Sterling: 703-450-0034 | Manassas: 703-361-0313

Sterling: 703-450-0034
Manassas: 703-361-0313


Japanese Stiltgrass

What Weed Is That?

Invasive Japanese Stiltgrass

Microstegium vimineum has many common names; annual jewgrass, bamboo grass, shady crabgrass, painin deassgrass (just kidding… I made up that last one) but the name most recognized in our area is Japanese stiltgrass.

An Invasive Plant

Stiltgrass is considered an invasive plant (non-native plant that spreads quickly). Like all invasive plants, if left unchecked, it can displace native plants and disrupt local ecosystems. It can grow in home lawns and wooded areas with as little as 5% direct sunlight. It is native to Asia but today can be found throughout the Southern and Eastern U.S. First documented in Tennessee in 1919, M. vimineum is thought to have made its way to our shores as packing material in cases of fine china.

Germination and Habitat

Like crabgrass, Japanese stiltgrass is an annual grassy weed. New plants will germinate from seed in spring and thrive during summer where they overwhelm desirable plants and causing most of their damage. They set seed in August before dying off each fall. Unlike crabgrass, stiltgrass loves the shade. While it can spread to full sun, it is usually found in shady lawns, roadside ditches and wooded areas.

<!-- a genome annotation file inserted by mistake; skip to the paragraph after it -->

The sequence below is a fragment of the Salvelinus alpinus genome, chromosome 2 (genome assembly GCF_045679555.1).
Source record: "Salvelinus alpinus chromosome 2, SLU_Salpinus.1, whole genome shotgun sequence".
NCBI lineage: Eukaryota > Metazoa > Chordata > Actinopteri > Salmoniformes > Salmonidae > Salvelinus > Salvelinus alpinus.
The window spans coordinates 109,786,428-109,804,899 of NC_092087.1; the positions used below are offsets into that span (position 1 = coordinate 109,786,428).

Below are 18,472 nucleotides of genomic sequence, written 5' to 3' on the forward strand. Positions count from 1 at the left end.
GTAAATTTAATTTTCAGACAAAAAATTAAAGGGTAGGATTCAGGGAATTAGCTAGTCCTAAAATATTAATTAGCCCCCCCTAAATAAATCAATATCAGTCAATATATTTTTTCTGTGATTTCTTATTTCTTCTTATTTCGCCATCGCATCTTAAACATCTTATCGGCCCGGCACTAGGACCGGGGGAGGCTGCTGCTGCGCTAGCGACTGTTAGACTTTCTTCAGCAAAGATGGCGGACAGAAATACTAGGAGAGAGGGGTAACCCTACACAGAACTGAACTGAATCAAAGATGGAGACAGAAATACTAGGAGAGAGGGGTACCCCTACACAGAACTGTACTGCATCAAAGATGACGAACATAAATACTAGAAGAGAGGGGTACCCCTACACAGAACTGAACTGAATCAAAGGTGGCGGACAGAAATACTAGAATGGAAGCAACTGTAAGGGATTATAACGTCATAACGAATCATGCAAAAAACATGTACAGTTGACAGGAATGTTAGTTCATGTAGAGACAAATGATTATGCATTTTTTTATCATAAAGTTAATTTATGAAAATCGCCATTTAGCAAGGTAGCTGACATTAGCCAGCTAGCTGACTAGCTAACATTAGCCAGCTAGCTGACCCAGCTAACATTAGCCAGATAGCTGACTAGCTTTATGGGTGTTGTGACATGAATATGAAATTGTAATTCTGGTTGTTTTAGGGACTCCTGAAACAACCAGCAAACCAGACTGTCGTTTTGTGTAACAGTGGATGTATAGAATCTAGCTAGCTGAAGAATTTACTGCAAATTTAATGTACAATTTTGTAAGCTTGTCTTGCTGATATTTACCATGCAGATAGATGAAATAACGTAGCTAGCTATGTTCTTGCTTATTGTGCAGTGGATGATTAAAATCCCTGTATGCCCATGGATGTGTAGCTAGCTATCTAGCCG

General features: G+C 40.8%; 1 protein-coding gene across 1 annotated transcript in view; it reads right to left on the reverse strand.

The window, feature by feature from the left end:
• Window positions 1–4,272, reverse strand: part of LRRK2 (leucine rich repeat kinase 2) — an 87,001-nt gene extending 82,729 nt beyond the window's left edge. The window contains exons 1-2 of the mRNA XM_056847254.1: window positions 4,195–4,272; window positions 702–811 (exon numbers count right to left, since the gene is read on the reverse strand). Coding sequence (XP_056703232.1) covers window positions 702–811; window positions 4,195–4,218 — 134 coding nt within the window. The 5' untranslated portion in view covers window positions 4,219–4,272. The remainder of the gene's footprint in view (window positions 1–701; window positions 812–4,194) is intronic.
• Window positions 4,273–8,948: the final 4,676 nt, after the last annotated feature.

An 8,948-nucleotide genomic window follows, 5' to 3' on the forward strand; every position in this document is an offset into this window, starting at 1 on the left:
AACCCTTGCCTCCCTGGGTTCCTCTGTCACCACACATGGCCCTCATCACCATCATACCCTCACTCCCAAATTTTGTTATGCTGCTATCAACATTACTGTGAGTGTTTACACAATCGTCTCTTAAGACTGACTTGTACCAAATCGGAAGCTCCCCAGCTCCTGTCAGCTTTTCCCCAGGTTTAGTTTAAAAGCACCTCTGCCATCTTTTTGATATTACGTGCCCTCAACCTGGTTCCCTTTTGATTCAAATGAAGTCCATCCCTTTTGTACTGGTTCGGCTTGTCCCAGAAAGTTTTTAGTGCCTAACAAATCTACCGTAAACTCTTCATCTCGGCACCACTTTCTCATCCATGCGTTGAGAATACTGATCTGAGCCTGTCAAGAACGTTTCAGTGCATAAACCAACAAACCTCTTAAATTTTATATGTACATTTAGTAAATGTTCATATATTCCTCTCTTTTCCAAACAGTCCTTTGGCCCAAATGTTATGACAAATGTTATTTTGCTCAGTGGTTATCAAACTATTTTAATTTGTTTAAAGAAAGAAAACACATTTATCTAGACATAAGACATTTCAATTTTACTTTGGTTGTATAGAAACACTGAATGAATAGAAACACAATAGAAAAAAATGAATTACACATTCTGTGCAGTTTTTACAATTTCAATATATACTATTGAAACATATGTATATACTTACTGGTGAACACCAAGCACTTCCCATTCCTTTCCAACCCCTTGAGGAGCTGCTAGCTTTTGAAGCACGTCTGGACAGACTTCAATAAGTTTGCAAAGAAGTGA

As with any invasive plants, it is recommended to control the spread of stiltgrass wherever possible. This means getting it before it goes to seed in late summer. In unmowed areas, it can reach 2-3 feet in height and small patches can easily be pulled out as the root system is shallow. With larger natural areas, it is effective to severely cut it back just before the plants flower so it can't produce seed. However, this strategy does not work in your home lawn.

With frequent mowing, microstegium adapts and can set seed on plants one to three inches tall. The good news is that the same pre-emergent that controls crabgrass also controls it's shady cousin. The bad news is that stiltgrass germinates earlier then crabgrass so a standard four step program is generally not effective. The key is to make your pre-emergence application early in the spring (late February/March) which necessitates a follow up application (late April/May) to ensure good control throughout summer. If you miss the boat on preventive treatments, there are several post-emergence grassy weed controls that are effective.

Be on the look out for this foreign invader and, regardless of your political persuasion, don't turn a blind eye. Get rid of it.

Image Courtesy Theresa Yednock (NPS), Microstegium vimineum NPS-1, marked as public domain, more details on Wikimedia Commons

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